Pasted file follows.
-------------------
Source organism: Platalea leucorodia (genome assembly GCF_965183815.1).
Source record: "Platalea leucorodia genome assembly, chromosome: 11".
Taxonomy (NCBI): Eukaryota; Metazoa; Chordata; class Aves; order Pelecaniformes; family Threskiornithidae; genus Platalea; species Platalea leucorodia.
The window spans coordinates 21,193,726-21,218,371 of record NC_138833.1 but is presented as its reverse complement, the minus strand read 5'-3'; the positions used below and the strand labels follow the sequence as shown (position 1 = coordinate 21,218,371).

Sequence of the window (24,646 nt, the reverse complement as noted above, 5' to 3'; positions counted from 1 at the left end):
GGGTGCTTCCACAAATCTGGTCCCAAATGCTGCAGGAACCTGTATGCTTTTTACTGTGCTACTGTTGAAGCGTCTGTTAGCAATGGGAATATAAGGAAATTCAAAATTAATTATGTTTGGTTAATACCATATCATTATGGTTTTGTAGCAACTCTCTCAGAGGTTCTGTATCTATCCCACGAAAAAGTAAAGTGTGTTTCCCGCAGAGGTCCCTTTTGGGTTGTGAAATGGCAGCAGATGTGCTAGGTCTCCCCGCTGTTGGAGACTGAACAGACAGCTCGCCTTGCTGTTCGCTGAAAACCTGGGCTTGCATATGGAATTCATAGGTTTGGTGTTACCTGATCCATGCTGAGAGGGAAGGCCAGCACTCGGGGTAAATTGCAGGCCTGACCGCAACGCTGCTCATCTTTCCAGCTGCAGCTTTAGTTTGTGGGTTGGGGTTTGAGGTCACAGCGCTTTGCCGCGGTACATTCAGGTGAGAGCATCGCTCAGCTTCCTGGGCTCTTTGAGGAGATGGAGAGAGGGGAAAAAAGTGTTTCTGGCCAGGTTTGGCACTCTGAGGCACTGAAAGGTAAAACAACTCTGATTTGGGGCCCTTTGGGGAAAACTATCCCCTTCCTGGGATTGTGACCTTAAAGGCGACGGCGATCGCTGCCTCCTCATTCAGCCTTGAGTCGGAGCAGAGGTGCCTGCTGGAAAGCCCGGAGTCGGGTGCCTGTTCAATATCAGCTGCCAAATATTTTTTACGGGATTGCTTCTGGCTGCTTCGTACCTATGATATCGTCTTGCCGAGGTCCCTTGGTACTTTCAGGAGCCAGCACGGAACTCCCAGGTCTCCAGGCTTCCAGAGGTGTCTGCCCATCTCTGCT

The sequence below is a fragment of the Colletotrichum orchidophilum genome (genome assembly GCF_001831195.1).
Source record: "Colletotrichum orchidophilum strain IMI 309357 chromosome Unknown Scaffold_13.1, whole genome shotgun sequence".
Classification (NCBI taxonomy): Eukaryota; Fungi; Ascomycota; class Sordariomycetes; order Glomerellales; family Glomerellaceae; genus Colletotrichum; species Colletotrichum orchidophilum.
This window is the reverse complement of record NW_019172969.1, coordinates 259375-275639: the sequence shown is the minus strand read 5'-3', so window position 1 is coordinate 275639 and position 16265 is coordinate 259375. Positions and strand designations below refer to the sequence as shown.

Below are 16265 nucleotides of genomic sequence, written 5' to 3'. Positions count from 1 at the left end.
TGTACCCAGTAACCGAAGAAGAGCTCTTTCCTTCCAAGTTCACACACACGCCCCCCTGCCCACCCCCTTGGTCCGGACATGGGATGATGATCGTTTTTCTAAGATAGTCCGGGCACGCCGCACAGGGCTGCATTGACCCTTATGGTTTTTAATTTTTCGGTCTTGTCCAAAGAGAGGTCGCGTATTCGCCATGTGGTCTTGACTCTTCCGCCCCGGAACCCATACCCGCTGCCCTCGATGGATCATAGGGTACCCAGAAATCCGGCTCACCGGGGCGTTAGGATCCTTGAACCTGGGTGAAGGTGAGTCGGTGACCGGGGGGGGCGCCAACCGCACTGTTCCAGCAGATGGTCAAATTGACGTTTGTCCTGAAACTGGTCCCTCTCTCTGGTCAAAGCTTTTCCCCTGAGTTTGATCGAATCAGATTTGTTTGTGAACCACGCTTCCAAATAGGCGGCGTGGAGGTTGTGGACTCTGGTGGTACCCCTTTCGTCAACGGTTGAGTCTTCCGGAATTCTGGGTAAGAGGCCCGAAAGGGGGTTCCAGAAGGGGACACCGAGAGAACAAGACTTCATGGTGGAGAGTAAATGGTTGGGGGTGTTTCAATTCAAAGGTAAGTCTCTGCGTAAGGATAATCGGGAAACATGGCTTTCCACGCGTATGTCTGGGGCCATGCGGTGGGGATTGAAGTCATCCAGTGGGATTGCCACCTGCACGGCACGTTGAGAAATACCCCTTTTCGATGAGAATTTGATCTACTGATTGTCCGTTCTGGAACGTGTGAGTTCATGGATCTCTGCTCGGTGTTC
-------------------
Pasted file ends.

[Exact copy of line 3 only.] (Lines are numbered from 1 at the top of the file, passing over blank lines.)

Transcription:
Taxonomy (NCBI): Eukaryota; Metazoa; Chordata; class Aves; order Pelecaniformes; family Threskiornithidae; genus Platalea; species Platalea leucorodia.